If you’re looking to save money on hearing aids, you may have considered buying hearing aids online. Another question you’re probably asking is, should I consider buying used hearing aids?
We’ll help you think through a few factors, including actual pricing, and show you some alternatives for hearing amplification.
Can I buy used ITEs?
The first thing to consider is the type of hearing aid. If you’re looking for In-the-Ear (ITE) aids, don’t bother. The fit of an ITE is completely customized. It won’t fit your ear. (Recasing is possible, but will almost always be cost-prohibitive. You’ll be better off going another route.)
Behind-the-Ear (BTE) aids are a possibility. You can get earmolds made or use the ones you already have, but don’t forget to factor in the cost of the mold and fitting. More on that below.
How long do hearing aids last?
The functional lifetime of most aids is around 3-7 years. Some may last longer.
But keep in mind that aids older than 5 years are considered outdated. Hearing aid technology changes rapidly, so the hardware and software in the aid is a factor when it comes to personalizing your aid. Some hearing professionals cannot reprogram outdated aids.
You will probably want to check with your hearing professional before making a purchase of an aid that is older than 5 years.
If you or the seller are unsure of the age of the hearing aid, you may be able to tell by contacting the manufacturer with the serial number. The serial number on most aids is in the battery compartment.
You might not get the warranty
Keep in mind that one of the drawbacks of buying used is that you may not be purchasing the warranty. Most aids require some type of regular maintenance on a yearly basis, so keep in that in mind.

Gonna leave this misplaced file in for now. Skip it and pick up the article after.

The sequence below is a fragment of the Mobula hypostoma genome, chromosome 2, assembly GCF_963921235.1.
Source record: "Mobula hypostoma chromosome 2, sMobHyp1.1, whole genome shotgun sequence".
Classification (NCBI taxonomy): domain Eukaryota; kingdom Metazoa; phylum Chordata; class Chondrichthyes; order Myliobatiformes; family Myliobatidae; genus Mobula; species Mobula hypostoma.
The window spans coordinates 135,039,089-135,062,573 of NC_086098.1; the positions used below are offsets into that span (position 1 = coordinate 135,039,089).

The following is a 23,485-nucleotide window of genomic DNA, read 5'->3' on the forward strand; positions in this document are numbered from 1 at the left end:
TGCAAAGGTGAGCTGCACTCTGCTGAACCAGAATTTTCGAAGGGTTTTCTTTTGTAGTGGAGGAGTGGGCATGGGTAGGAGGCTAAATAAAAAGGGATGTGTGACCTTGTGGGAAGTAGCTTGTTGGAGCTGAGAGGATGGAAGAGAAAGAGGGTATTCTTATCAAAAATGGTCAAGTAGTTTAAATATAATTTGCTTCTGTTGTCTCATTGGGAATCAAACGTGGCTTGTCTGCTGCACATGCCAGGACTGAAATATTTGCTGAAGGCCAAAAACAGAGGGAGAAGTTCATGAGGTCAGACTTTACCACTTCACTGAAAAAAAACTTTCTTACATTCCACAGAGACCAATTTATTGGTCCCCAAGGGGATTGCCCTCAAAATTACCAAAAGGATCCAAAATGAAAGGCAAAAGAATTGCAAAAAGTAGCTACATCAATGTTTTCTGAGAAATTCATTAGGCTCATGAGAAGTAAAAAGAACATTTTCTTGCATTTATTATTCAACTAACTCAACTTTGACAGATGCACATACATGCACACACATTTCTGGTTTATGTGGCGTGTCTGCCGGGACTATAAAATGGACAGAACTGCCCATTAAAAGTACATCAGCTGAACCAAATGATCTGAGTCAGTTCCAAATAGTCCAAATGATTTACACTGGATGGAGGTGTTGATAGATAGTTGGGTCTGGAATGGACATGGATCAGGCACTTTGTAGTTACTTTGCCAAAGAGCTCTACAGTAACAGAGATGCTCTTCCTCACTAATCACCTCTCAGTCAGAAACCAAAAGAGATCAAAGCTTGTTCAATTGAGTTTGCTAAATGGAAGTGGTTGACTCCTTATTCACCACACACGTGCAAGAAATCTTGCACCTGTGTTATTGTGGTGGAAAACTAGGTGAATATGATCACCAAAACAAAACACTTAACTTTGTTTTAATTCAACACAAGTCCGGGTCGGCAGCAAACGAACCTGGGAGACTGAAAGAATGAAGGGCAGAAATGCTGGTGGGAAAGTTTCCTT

Let’s talk pricing
Jot the prices of each component down, just to make sure you don’t miss anything.
A good used BTE is going to run $50 to $5,000 depending on the type of aid you get. Don’t forget to check if you are getting one or two aids and don’t forget shipping.
If you don’t have earmolds already, you’ll want to budget $100 to $150 for a set of two.
Hearing aids are built for custom programming. You’ll need to have a professional reprogram your aids to fit your needs. Insurance may cover some or all of this, but if you pay out of pocket, you’re probably looking at $100 to $300.
So, your minimum cost with no insurance coverage would be around $250.
PSAPs, another sound amplifier option
Do you find yourself in the following situations?
- Difficulty hearing conversations
- Difficulty hearing in crowds
- Always turning up the television
- Missing calls and visitors
- Missing the sounds of nature
- You’ve been told you need help hearing
If so, then you may want to consider a Personal Sound Amplification Product (PSAP). PSAPs are over-the-counter devices which look and function like hearing aids. The difference is that they don’t require professional prescriptions or programming.
They are built for you to be able to try each preset yourself to find the best setting.
And the cost is about the minimum you would pay for a used hearing aid. Ours start at $270 (with a free 30-day trial.) Keep in mind that the device does not require custom-molds, fittings, or professional programming. So you’re saving money without the add-ons.
Also keep in mind that you may not be getting a warranty with a used hearing aid, but you will with a new PSAP.
Try the Tweak Focus or Focus+T free for 30 days
What’s different about Tweak?
Tweak is the only digital PSAP using specialized patented technology that lets you select from among three ranges of amplification, plus remembers what level of amplification you like best. It also incorporates a digital volume control to give you even more flexibility in different environments.